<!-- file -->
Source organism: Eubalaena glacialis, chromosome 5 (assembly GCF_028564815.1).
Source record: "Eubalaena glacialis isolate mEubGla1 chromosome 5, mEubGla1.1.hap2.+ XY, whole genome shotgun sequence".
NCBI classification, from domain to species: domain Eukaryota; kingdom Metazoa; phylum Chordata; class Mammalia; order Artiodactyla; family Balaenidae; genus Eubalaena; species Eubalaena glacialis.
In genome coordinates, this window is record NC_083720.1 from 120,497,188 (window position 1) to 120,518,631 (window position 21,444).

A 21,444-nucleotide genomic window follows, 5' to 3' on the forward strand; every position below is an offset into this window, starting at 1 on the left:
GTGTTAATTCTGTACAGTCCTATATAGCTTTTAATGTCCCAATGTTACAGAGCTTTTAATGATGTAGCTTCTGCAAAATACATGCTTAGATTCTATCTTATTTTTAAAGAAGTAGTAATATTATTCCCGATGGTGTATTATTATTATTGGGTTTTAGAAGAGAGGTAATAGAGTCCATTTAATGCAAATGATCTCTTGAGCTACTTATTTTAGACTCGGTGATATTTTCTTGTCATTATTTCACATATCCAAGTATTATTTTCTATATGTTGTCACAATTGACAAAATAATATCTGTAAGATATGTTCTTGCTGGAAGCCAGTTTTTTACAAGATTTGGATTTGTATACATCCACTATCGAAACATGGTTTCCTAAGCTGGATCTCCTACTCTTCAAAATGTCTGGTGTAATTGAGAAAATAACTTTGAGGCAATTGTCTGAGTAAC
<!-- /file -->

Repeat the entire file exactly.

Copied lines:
Source organism: Eubalaena glacialis, chromosome 5 (assembly GCF_028564815.1).
Source record: "Eubalaena glacialis isolate mEubGla1 chromosome 5, mEubGla1.1.hap2.+ XY, whole genome shotgun sequence".
NCBI classification, from domain to species: domain Eukaryota; kingdom Metazoa; phylum Chordata; class Mammalia; order Artiodactyla; family Balaenidae; genus Eubalaena; species Eubalaena glacialis.
In genome coordinates, this window is record NC_083720.1 from 120,497,188 (window position 1) to 120,518,631 (window position 21,444).

A 21,444-nucleotide genomic window follows, 5' to 3' on the forward strand; every position below is an offset into this window, starting at 1 on the left:
GTGTTAATTCTGTACAGTCCTATATAGCTTTTAATGTCCCAATGTTACAGAGCTTTTAATGATGTAGCTTCTGCAAAATACATGCTTAGATTCTATCTTATTTTTAAAGAAGTAGTAATATTATTCCCGATGGTGTATTATTATTATTGGGTTTTAGAAGAGAGGTAATAGAGTCCATTTAATGCAAATGATCTCTTGAGCTACTTATTTTAGACTCGGTGATATTTTCTTGTCATTATTTCACATATCCAAGTATTATTTTCTATATGTTGTCACAATTGACAAAATAATATCTGTAAGATATGTTCTTGCTGGAAGCCAGTTTTTTACAAGATTTGGATTTGTATACATCCACTATCGAAACATGGTTTCCTAAGCTGGATCTCCTACTCTTCAAAATGTCTGGTGTAATTGAGAAAATAACTTTGAGGCAATTGTCTGAGTAAC